Doctors Describe Delhi Pollution As A ‘Public Health Emergency’
New Delhi: As the pollution levels reached an unacceptable level in the National Capital and doctors described it as a `public health emergency,’ though the Supreme Court appointed Environment Pollution (Prevention and Control) Authority described it as `severe plus.’
Taking a serious view of the life threatening high pollution in Delhi-NCR, the National Human Rights Commission has said that it was apparent that the concerned authorities have not taken proper steps throughout the year to tackle this hazard, which is amounting to violation of the Right to Life and Health of the residents in the region.
Taking suo motu cognizance of several media reports in this regard, the Commission has sought reports, within two weeks, from the different Union Ministries and State Governments of Punjab and Haryana about the effective steps taken and proposed to be taken by them to tackle the situation.
Notices have been issued to the Secretaries of Union Ministry of Environment, Forest and Climate Change, Ministry of Health and Family Welfare and Ministry of Highways and Road Transport along with the Chief Secretaries of the Governments of NCT of Delhi, Punjab and Haryana.
The Secretary, Ministry of Health and Family Welfare is expected to give details about the preparedness of the government hospitals and other agencies to attend to the people affected by pollution and steps taken to create awareness among the public at large.
Meanwhile, the Delhi government has announced the closure of all schools until Saturday and banned the entry of truck inside the Capital to reduce the levels of vehicular pollutions. All construction and demolition activities have been put on hold. The Air Quality Index touched the 493 mark.
Particulate matter is the main public health threat from air pollution. The health impacts of particulate matter depend on the level of exposure and the duration of exposure (which can be either short term e.g. 8 or 24 hours or long term e.g. annual). Individual sensitivity to the health impacts of particulate matter can vary and can also depend upon the age of the person exposed, health status, pregnant women, low socio economic status, occupational exposures and smoking of tobacco products. It can lead to heartache and even asthma attack.
As the demand for masks went up in the city, the Indian Medical Association has said that masks may not be of much use under present circumstances as the particles are too fine and can be inhaled.
According to Dr K.K.Aggarwal, president of IMA, all kinds of exercises, including yoga, is not advisable at this time. Even exertion can prove to be harmful for heart patients and vulnerable people such as those having asthma or heart conditions.
On its part, the IMA has launched a campaign for growing grass on open spaces which are a major source of dust. Dr Agarwal said all doctors in the city will start growing grass and indoor plants in and around their homes and then give the same advise to people as well.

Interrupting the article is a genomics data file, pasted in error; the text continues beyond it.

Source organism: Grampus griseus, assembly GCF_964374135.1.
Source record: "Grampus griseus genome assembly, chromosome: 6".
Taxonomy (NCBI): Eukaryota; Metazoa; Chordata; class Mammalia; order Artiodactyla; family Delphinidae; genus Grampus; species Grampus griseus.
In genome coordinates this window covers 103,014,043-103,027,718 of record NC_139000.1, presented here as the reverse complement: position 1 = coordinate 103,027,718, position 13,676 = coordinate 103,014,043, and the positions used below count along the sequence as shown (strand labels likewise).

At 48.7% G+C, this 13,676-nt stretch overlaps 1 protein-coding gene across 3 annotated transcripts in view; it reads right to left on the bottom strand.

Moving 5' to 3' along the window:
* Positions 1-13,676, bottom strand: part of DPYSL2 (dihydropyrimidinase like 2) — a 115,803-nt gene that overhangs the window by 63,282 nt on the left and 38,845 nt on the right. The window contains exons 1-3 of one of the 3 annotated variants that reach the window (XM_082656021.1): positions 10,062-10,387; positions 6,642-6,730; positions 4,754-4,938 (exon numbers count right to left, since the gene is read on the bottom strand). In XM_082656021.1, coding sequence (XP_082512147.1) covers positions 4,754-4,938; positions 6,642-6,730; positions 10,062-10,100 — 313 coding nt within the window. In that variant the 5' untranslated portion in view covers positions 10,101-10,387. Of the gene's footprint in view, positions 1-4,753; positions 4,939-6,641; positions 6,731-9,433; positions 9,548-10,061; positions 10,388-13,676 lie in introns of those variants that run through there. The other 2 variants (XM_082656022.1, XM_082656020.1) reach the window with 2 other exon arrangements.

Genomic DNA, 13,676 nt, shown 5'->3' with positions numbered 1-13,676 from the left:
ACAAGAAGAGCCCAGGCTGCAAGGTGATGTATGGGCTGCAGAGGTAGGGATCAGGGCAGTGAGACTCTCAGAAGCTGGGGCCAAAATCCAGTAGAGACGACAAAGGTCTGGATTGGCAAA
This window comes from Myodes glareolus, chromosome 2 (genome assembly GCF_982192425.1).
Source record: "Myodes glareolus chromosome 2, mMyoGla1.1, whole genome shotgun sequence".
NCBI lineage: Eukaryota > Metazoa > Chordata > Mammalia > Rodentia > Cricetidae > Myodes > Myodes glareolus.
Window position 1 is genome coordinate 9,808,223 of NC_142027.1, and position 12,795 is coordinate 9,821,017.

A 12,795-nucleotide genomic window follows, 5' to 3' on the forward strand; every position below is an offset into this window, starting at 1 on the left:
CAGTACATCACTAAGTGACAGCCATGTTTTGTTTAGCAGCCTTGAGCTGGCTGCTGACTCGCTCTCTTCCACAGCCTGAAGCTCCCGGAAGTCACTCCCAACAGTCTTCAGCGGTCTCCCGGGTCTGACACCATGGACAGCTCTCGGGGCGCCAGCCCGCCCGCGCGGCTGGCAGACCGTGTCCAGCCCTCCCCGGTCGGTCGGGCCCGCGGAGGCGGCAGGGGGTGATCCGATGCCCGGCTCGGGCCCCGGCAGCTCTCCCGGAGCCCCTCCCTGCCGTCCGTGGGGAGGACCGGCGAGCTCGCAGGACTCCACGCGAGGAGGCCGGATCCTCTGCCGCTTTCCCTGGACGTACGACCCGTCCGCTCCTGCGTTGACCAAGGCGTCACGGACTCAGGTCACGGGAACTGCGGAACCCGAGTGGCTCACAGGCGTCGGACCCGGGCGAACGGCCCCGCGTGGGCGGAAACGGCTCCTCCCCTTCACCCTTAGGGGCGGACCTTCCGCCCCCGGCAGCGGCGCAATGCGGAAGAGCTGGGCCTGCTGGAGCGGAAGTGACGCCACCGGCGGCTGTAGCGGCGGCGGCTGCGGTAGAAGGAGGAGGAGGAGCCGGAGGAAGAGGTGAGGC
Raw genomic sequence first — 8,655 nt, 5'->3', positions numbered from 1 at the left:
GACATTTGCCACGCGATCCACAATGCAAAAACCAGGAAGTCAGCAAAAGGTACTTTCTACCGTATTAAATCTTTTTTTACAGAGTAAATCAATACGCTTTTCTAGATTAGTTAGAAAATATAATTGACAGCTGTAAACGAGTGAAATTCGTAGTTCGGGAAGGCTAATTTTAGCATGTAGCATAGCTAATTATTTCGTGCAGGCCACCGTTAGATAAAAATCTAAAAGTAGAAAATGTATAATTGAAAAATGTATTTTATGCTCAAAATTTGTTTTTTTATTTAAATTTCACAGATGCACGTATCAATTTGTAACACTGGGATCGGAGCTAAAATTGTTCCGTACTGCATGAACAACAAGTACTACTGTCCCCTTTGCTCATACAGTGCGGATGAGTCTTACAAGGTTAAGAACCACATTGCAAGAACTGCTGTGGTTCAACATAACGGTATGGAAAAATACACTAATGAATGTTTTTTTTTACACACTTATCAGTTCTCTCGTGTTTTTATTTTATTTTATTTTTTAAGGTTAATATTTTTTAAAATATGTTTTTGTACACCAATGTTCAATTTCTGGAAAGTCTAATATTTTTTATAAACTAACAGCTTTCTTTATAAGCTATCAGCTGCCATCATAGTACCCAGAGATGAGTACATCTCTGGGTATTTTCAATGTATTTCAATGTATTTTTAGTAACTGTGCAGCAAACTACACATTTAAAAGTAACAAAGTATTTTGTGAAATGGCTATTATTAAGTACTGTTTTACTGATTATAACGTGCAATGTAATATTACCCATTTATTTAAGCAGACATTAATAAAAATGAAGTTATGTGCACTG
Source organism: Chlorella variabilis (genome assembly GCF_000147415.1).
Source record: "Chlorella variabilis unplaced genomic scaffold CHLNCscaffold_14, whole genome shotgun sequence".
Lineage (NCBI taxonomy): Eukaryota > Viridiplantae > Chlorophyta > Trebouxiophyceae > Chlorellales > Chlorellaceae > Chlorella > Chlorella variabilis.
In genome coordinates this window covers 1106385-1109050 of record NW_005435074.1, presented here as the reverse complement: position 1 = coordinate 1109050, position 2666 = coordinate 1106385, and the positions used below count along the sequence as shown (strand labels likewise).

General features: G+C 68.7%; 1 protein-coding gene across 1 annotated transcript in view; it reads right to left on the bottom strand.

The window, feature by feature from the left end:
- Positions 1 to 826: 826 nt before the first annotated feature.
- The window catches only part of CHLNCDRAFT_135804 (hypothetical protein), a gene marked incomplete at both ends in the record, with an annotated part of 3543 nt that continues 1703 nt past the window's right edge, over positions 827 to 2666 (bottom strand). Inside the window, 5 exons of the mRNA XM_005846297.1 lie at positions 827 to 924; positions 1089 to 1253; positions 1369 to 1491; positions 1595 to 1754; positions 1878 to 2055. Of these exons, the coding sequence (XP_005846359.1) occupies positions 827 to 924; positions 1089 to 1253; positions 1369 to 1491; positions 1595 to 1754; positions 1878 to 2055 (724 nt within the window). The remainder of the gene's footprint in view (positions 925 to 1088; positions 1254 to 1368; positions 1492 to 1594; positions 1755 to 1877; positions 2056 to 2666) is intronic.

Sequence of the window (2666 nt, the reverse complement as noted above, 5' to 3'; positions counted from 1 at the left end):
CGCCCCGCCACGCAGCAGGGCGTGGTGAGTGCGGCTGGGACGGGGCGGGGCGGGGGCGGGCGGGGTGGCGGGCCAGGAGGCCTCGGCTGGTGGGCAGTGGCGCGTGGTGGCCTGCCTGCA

Dr Agarwal was of the opinion that improving public transport system, introducing the concept of `work from home’ and car pooling would go a long way in reducing pollution.
With the onset of winter in Delhi each year, there is a rise in air pollution in the city. A combination of festivals, post-harvest crop burning, firing of brick kilns and reduced wind speed increases the level of particulate matter in the air, cause the smog that hangs in the air.
“Pollution is now the largest risk factor for death. In fact, pollution kills more people than HIV-AIDS, TB and malaria put together. In economic terms, the global cost of pollution in terms of hours not worked, premature deaths, health spending and eroded quality of life has been estimated at Rs 26,760 crores a year,” said Dr Vivekanand Jha of the George Institute.
Air pollution affects all stages of life, starting from pre-conception to old age and reduces the number of years lived in full health by aggravating asthma attacks, eye and skin disorders, and increasing the risk of development of high blood pressure, obesity, Parkinson’s and Alzheimer’s diseases, psychiatric disorders and frailty, Dr Jha explained.
The recent Global Burden of Disease study estimates show that about 25 lakh deaths in India in 2015 were causally linked to pollution, constituting 28% of all pollution-related deaths around the world. Of these, about 18 lakh deaths were linked to air pollution. India has half of the top 20 polluted cities in the world, including Delhi.
“As Delhi is waking up every day under blanket of toxic air, solutions must be adopted to yield long-term benefits which requires structural changes and a multi-pronged approach. We need better urban planning starting with proper land-use assessment, reducing major transport activity close to communities, relocating traffic sources (roads, airports) from crowded areas, avoiding the mixing of industrial and residential areas, making better roads, reducing uncovered areas in cities by planting more grass and plants, improving transport technologies, and increasing awareness of the societal burden imposed by air pollution,’’ Dr Jha said.
Dr. Sandeep Nayar, Senior Consultant & HOD, Respiratory Medicine, Allergy & Sleep Disorder, BLK Super Speciality Hospital, said: “The cover of smog and air pollution in the city is raising environmental problems with respiratory diseases. Air pollutants, if inhaled have serious impact on human health causing breathlessness, watering of eyes and nose, burning sensation in eyes, excessive cough, chest pain, dizziness, headache etc. Post Diwali and in last few days the number of patients has increase from 50-60% with breathing problems. With the increase in number, patients are now also coming with severe problems like throat infection, respiratory tract infection and nasal allergies. Even asthmatic problems have increased, he said.